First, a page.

For me, I had lost my playfulness especially when it came to art and to music. Somewhere along the way I learned, as many of us did, how things were supposed to look and supposed to sound, and I felt the acuteness of where I fell short. So I stopped trying. 

Enter Ish, by Peter Reynolds. Several decades later, it was time to bring back the spirit of my childhood mentors Mister Rogers and Mister Dressup. 

It’s funny how a story can have a magical way of sneaking past your defenses and traveling straight to your heart. Ish was one such story for me. Let me give you a synopsis in case you haven’t read it yet (but I do encourage you to read it yourself as the illustrations are beautiful and I am only sharing a sketch):

Boy freely draws his world as a way to express himself (“anything, any place, anywhere”).
Enter boy’s brother, who he feels judged by and laughed at.
Boy becomes self-conscious and eventually gives up drawing altogether.
In a last frustrated gesture, boy scrumples up a piece of paper and throws it on the floor.
Enter younger sister, who picks up the paper and runs away.
Boy runs after her and stops as he sees her bedroom walls filled with his crumpled drawings.
Sister points to her favourite and he says that it was supposed to be a vase but it doesn’t look like one.
She says: it looks “vase-ish” and the light bulb moment arrives.
Now the boy sees everything around him as “ish”.
Boy starts to draw again as he is now freed up from needing to make things just so.
Boy even writes a poem; he doesn’t know if it’s an actual poem, but it’s poem-ish.
Boy lives ishfully ever after.

Freedom from judgment. Not about outcome or performance. This is what Mister Dressup and Mister Rogers were aiming for back in the 70’s, and it sure is a message we need to hear today. So thank you Peter Reynolds, for bringing “ish” into my life and the lives of our children. We need this message more than ever, and we need the spaces in our lives where there is room to express whatever it is that is looking to come out. Be it through art, music, writing, drama or dance.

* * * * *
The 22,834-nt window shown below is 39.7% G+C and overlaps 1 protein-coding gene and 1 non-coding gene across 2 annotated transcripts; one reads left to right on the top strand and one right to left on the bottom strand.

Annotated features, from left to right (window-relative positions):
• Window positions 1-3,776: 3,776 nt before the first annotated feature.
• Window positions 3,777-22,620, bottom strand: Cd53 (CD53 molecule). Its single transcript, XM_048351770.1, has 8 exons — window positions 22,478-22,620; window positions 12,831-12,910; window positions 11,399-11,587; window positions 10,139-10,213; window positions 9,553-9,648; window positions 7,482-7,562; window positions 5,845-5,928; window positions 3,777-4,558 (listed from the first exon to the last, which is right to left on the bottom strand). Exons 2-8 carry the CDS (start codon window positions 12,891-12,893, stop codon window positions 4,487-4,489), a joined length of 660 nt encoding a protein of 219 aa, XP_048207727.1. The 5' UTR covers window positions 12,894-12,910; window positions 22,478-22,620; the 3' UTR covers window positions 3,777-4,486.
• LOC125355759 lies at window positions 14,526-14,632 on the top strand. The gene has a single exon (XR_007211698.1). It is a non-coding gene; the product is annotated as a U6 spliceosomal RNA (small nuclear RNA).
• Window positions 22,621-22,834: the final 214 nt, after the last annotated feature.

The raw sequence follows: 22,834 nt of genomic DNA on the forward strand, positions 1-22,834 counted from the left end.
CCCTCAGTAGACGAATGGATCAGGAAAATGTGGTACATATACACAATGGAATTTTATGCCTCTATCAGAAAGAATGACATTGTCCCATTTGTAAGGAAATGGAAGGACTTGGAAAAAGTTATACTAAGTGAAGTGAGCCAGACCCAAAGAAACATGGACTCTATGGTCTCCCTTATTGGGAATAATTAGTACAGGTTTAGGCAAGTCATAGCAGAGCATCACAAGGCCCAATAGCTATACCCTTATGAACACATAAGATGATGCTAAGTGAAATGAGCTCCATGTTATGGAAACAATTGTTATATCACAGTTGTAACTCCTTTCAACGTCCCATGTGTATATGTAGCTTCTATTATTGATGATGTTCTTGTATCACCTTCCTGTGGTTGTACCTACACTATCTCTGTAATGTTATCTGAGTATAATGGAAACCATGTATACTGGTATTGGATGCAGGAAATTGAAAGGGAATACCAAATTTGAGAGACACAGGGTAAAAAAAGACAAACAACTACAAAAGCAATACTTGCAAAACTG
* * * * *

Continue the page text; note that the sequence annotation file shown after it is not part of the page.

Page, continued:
But this expression can be so shy. It needs coaxing and a gentle invitation from us. It needs to feel safe.

For me, I want to continue in the footsteps of these gentle giants. I want to create the kind of safety that makes room for the spirit of expression, without getting strangled by obsession with form. To be able to play with one’s voice or a musical instrument without being overly cautious about getting the notes right. To be in good company as we bumble our way to getting stuff out in a way that doesn’t hurt our loved ones. The art might be messy, the music a bit wild sounding, the writing a bit dark at times, but “better out than in.” 

I think Shrek was on to something. 


Editor’s Note: 

In the spirit of ish, Tamara and friends are offering a five-day family-style camp for expressive arts, with a focus on creating space for connection, story, music, messy art, movement and more. Bring your family or a friend and come play with them on Vancouver Island this summer!